Keeping up with combating crime… and Covid

The Roseville Police Department adopts new methods to continue their public services in the midst of a pandemic.

Officer+Doug+Blake+teaches+an+online+training+course+due+to+Covid+restrictions.

Rob Baquera

Officer Doug Blake teaches an online training course due to Covid restrictions.

By Maggie Delaney, Granite Bay High School

Throughout the nation, thousands of 911 calls are made every day. Trained police officers are always at the ready to be at a scene of emergency, but with state and county restrictions that limit the amount of social interaction, police departments have struggled. 

The Roseville Police Department has seen an enormous change in the quality of their services because of safety precautions. 

Many employees at the RPD are not able to work from home, so the RPD has had to adapt to make their work environment as clean and safe as possible. 

Katie Braverman is a police services administrator at the RPD, and part of her main duty is to oversee the Records, CSI, and Property and Evidence units. This includes making sure that each of those units has the right equipment and tools that are necessary for them to do their job.

“Part of my challenge is (that) I have team members who can’t be remote, so I have to make sure they have the right equipment,” Braverman said. “We went out and bought sanitizer, laptops, and other resources for each different room.”

Along with that, the RPD’s quality of service has been affected because public hours were completely eliminated. In normal times, people could walk into the RPD and report crimes or talk to an officer if they needed. 

Terri Fox is Public Safety Dispatch Supervisor at the RPD, who was concerned about RPD’s inability to be openly available to the public.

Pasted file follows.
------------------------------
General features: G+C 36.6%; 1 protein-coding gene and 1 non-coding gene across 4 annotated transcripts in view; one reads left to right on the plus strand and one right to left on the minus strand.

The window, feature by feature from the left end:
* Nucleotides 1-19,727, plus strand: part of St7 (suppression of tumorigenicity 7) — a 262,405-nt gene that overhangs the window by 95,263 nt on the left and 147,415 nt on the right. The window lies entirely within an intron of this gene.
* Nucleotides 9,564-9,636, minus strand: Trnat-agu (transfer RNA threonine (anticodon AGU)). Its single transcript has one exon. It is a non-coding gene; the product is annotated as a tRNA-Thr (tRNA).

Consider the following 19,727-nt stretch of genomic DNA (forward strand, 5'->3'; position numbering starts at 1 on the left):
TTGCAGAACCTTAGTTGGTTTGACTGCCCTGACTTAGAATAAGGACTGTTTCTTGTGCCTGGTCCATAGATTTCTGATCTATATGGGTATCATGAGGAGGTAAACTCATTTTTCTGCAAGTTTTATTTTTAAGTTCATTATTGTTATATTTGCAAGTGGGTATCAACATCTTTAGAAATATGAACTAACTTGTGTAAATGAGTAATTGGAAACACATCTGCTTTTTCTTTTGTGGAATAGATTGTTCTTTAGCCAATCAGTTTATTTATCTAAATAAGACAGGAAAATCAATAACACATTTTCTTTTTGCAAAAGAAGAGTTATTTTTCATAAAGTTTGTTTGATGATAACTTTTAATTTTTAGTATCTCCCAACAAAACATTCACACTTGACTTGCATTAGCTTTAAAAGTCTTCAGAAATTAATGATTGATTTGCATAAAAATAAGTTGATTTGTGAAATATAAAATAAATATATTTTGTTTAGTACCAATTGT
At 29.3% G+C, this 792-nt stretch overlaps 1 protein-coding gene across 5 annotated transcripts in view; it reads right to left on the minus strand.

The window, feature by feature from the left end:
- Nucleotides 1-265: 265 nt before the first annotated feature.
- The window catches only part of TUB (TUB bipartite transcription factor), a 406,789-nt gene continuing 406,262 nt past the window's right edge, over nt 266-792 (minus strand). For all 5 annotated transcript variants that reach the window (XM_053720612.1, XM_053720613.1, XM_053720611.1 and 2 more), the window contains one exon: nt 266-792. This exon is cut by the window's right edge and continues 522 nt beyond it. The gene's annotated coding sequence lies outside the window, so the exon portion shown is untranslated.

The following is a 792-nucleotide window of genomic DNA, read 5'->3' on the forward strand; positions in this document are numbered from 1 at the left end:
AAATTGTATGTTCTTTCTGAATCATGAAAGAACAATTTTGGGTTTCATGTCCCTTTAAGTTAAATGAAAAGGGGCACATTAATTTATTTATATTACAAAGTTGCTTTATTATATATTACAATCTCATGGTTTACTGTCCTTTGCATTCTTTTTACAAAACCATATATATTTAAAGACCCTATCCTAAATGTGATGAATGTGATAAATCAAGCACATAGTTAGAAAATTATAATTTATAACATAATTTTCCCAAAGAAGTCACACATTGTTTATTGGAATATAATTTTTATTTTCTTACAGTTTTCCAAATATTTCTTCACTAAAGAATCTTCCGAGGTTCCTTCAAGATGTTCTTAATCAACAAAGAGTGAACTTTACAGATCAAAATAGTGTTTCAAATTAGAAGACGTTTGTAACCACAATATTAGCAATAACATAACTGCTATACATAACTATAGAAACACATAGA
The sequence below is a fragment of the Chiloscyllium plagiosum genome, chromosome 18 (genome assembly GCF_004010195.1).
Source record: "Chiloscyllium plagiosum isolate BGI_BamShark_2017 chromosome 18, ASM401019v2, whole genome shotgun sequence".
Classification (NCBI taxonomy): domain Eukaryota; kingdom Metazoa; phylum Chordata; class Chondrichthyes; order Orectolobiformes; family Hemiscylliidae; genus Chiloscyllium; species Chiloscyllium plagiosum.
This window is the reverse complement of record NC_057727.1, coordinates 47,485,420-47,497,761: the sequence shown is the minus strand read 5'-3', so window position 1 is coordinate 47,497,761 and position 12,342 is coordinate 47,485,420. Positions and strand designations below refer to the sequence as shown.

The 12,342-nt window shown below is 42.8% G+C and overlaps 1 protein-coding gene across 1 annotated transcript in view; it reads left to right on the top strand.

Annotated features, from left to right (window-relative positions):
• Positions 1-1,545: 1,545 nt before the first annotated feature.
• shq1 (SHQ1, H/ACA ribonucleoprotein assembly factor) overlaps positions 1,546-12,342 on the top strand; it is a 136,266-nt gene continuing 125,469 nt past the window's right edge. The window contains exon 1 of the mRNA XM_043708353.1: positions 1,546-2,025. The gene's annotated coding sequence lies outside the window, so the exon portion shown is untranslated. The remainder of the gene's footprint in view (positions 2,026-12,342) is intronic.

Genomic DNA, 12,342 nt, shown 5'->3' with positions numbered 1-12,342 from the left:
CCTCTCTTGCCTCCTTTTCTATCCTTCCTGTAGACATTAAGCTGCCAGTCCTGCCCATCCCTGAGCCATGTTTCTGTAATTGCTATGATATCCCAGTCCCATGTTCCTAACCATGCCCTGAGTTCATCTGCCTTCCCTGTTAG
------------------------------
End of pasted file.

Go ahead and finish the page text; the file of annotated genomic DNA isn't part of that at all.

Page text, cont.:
“Roseville Police has always prided itself on good customer service,” Fox said. “We are now referring most people to online reporting and those that need to talk to an officer, (can do so) by phone only.  In dispatch, we are having unusual struggles because we have to tell the public ‘no’, when they have always been used to face-to-face contact.”

Behind the RPD’s doors, the officers are struggling in efforts to find new ways to train their officers. A huge hurdle for the RPD was figuring out how to keep officers ready even during a pandemic. The reason why officers are always able to answer 911 calls is because they are constantly in training.

Doug Blake is an administrator for the RPD and has been working with the RPD since 2003. While Blake has numerous duties, one of them that has been severely impacted is his responsibility to keep up with the new standards of training set out by the state while also maintaining the safety restrictions that Covid-19 has caused. 

We had to completely re-engineer how we got together. It wasn’t efficient, but it was a way we could at least do something because operationally, those things were not stopping; we still have SWAT callouts, and we still have critical incidents even during Covid.”

— Doug Blake

“Conventionally, we would get together, sometimes 20-30 officers, in order to shoot firearms or practice tactics,” Blake said. “That all stopped.  We had to completely re-engineer how we got together. It wasn’t efficient, but it was a way we could at least do something because operationally, those things were not stopping; we still have SWAT callouts, and we still have critical incidents even during Covid.“

Despite it all though, officers are flexible. They are used to working long hours and holidays. Additionally, because a lot of police officers can not work from home, they have been grateful for being able to get outside and go to work. 

“There was a silver lining with being out during the start of the pandemic though,” Fox said.  “ I was able to put things into perspective because I wasn’t home for months getting inundated by the media, thus creating the fear and panic when people finally did start coming out of their homes.”

Unfortunately, there has been a serious increase in the number of child abuse cases – some that have even led to infant deaths –  and domestic violence cases during the pandemic. Being stuck at home has increased anxiety and stress levels that correlate to a higher consumption of alcohol and in some cases, drugs. 

“I think people forget the police go out and clean up (social issues brought by Covid as well),” Blake said. “We have health and human service workers that come out with us during (those) calls.”

Despite the setbacks, police departments, such as the RPD, are still trying to figure out ways to pull through during these challenging times. 

This story was originally published on GraniteBayToday.org on December 1, 2020.